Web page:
It was a very full conference, with three long days of high quality presentations and discussions. As is often the case at events with many parallel sessions, it was hard to choose what to attend. I focussed on presentations which had clear implications for policy and practice, which meant I missed a lot of interesting stuff about the biological determinants and mechanisms of mental health problems.

So what were my highlights and take home messages from the presentations and symposiums I did attend?

I was challenged by a symposium chaired by Susan Ayers that really brought to life the complexities and limitations of screening.

I was excited by Jane Fisher’s launch of the new WHO nurturing framework which I think provides a useful way to talk about early child development with policy makers.

It was heartening to see that the UK is one of the countries that is leading the way in the provision of specialist community and inpatient services. Our campaigning is inspiring others too – we heard about maternal mental health alliances developing in Canada and Africa and of people considering how to replicate our powerful maps of provision, and there was regular use of the #everyonesbusiness message.

I was encouraged to hear about how services were being designed with implementation and scaleability in mind: Maria Muzik discussed the co-production of the MomPower intervention, and Heather Rowe described research with parents, providers and policy makers to inform the development of support for new parents.

Birth trauma was a recurring theme in the conference. As Evita Fernadez described in a plenary, “the way in which we give birth has major implications for women’s future health and that of their babies” and yet there is a “crisis in childbirth” with many women experiencing traumatic births in India and around the world. Evita spoke encouragingly of the tide starting to turn thanks to powerful campaigns to harness womens’ voices and to global recognition of women’s rights to respect, support and choice in their birth, by organisations such as the World Health Organisation. In another plenary, Jon Cox prize winner Bryanne Barnett called on professionals to gain an in-depth understanding of the current and past experiences of women, including recognising and respond to both the physical and mental harms that result from traumatic birth. In a great symposium on birth trauma, Susan Ayers discussed evidence that positive support during birth can buffer against stressful events, whereas a lack of support or interpersonal difficulties increase risk of PTSD. Pauline Slade presented the Straw-b self-help tool which contains information and psychological exercises for women at risk of PTSD. And, in perhaps the most surprising study of the conference, Antje Horsch, showed that women who play tetris for 15 minutes in the 6 hours following an emergency c section are less likely to develop PTSD (which is thought to be because visuo-spatial tasks can change the way in which therefore reduce the likelihood of intrusive memories.)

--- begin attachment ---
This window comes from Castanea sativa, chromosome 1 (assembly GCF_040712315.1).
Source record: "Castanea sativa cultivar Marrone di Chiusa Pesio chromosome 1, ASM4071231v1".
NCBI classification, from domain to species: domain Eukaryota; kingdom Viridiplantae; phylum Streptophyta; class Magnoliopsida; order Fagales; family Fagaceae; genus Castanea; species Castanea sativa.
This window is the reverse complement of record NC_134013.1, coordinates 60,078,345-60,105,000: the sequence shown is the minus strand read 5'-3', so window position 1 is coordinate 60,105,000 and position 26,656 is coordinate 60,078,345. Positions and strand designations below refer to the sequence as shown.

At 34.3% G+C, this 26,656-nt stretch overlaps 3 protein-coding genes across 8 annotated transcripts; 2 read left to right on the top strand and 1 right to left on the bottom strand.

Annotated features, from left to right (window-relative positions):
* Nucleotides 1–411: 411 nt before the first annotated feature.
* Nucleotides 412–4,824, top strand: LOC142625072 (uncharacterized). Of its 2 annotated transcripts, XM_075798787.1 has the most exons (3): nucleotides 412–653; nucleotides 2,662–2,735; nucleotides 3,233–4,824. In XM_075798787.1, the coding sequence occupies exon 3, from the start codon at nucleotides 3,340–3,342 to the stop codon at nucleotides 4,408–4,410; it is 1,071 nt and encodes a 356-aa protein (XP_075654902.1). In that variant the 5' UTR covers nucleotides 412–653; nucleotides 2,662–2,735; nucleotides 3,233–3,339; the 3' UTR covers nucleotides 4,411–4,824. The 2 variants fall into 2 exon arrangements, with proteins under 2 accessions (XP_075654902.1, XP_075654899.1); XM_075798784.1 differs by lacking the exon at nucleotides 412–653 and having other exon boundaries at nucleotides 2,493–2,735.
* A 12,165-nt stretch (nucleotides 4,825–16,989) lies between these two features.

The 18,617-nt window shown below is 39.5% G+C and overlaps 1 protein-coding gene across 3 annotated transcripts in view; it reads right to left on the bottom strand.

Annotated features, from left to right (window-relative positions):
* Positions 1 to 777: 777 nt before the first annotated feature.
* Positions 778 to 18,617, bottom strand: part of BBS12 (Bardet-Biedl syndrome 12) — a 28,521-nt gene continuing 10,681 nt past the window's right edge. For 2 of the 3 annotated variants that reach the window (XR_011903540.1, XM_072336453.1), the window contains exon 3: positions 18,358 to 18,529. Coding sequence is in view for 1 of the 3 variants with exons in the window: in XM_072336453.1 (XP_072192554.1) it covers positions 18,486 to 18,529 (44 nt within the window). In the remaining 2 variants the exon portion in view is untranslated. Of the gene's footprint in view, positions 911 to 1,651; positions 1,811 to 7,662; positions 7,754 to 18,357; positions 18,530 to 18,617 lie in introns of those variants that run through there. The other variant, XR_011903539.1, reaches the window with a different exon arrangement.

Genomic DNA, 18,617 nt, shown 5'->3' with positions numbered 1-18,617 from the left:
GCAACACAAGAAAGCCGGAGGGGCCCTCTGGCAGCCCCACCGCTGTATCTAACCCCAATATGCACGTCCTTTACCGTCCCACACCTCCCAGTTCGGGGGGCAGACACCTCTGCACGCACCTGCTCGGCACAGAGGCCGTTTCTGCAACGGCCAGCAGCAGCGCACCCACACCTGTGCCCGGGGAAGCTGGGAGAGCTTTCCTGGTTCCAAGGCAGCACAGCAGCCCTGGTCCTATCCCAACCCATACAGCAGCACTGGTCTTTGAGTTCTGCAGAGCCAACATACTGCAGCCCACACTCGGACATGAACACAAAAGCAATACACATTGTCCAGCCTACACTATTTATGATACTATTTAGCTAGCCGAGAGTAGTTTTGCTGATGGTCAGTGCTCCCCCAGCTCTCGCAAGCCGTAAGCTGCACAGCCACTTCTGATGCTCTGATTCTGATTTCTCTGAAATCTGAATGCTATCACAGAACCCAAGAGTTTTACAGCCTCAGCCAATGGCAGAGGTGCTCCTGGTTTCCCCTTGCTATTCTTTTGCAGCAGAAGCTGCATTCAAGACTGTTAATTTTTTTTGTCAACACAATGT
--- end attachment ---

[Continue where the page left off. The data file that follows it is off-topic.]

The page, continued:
Whilst the conference showcased a wealth of fantastic practice, we were constantly reminded that the majority of women in the world who are experiencing perinatal mental health problems are not getting support. It wasn’t all doom and gloom however. There were a number of examples of innovations which could enable more women to access evidence based support: Atif Rahman shared the evidence of the impact of the Thinking Healthy (CBT based) intervention which has had a proven impact on women’s mental health in LMIC countries when delivered by community health workers or peer supporters.